As mentioned, all federal student loan programs for undergraduates, grad students and parents come with origination fees. Individual colleges and universities are unable to waive these fees for students. If you’re looking for an alternative to federal student loans with origination fees, consider fee-free private loans. At Juno, we make lenders compete to offer you the lowest possible rate for your credit profile. Check out our current deals:

Remember that it’s not all or nothing. For example, federal Stafford loans are usually the best option for undergraduate students, but the limit for your first year is only $5,500. So, if you need to borrow more than that, consider a private student loan for the rest to avoid origination fees. 

The same goes for graduate students. You can mix and match federal and private student loans to save on student loan fees while retaining the benefits that come with federal loans for some of your total student loan balance. And after you graduate, you can consider whether refinancing your student loan debt is right for you.

The best alternatives to federal loans with origination fees

Eligibility for federal student aid is based on factors such as financial need, citizenship and enrollment status. Unless you are in default on another federal student loan or you are a parent borrower, your credit history isn’t a factor in getting approved. That’s also why federal student loans have the same terms and interest rates for every borrower.

On the other hand, approval for private student loans is based on your credit history or your co-signer’s credit history. Therefore, the higher your credit score is, the better terms and lower rates you can qualify for. Borrowers with excellent credit should consider private lenders in order to avoid student loan origination fees. If you’re looking to finance all your education costs with private loans or to supplement the federal loan limit, Juno negotiates more affordable student loans on behalf of borrowers you like. Check out our undergrad loan rates and grad loan rates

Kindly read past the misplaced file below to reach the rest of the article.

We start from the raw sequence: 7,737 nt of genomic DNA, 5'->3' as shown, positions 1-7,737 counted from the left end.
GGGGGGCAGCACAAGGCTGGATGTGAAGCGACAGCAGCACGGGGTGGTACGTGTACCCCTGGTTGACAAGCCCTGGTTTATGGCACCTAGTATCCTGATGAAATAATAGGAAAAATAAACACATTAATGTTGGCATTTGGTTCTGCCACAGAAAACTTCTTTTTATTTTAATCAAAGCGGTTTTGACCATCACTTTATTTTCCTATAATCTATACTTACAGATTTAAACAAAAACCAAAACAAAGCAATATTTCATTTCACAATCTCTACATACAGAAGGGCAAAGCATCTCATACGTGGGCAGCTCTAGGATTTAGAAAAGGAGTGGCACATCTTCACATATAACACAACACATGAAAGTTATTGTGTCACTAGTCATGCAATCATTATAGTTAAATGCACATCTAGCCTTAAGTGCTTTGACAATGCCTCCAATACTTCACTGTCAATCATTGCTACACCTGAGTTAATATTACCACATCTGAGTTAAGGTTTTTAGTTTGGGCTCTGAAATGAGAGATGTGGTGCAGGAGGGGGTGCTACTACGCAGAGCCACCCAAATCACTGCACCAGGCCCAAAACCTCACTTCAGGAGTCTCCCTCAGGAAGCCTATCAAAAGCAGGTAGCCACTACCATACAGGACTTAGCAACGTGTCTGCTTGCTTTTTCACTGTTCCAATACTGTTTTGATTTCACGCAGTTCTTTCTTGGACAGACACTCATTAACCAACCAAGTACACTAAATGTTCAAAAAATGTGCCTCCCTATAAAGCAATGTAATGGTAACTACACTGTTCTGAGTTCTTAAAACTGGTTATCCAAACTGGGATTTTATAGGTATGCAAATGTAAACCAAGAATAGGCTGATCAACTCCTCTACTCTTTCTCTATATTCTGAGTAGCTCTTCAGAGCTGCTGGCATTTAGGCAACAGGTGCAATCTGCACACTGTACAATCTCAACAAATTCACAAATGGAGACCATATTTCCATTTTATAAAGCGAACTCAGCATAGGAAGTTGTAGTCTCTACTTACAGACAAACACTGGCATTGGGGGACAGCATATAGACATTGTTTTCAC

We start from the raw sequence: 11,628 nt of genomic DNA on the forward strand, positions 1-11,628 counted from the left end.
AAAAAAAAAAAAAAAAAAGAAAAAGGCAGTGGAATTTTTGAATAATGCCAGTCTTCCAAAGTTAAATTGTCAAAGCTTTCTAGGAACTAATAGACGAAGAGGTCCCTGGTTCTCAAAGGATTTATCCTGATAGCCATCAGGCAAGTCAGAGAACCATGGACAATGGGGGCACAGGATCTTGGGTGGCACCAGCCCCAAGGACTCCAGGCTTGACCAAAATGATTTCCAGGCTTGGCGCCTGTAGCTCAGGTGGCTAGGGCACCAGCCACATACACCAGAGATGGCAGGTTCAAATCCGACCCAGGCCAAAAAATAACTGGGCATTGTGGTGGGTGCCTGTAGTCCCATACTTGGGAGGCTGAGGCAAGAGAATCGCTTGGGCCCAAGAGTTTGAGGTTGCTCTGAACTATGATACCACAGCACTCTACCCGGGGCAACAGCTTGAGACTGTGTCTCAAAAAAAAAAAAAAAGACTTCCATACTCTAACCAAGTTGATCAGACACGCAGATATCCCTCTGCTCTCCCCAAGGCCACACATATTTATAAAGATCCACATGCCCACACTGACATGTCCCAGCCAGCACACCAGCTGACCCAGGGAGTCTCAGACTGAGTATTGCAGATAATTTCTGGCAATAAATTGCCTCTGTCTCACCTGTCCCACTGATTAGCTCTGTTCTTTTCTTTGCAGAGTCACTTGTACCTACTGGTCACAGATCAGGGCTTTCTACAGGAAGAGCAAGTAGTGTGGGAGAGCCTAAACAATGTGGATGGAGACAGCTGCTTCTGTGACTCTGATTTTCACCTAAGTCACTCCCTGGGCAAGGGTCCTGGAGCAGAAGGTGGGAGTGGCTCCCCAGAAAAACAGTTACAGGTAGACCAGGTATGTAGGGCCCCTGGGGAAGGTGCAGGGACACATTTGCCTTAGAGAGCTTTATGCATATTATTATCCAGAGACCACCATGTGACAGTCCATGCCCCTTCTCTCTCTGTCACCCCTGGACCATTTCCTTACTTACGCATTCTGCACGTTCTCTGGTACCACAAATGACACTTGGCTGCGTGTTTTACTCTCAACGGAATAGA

If you’ve finished your degree and are locked into loan rates or terms you’re unhappy with, consider a student loan refinance to lower your interest rate and monthly payment amount.



Avoid student loan fees with a private loan

Now that you understand how student loan fees work and what they cost, you can decide whether to use federal loans, private loans or a combination of each to finance your undergraduate or graduate education. And if you’re looking to avoid student loan fees with a private loan, join Juno today to find the best private student loan options. It’s free, takes less than one minute and doesn’t require a credit check to view our negotiated deals. We use group buying power to get you the best student loan interest rates, and our partner lenders offer student loans without any fees. If by some miracle you find a better deal, we’ll beat it!


Elizabeth Spencer
Written By
Elizabeth Spencer

Elizabeth Helen Spencer is a personal finance and travel writer based in the Philadelphia area. She holds an MFA in Creative Writing and has been featured in Money Under 30 and HuffPost.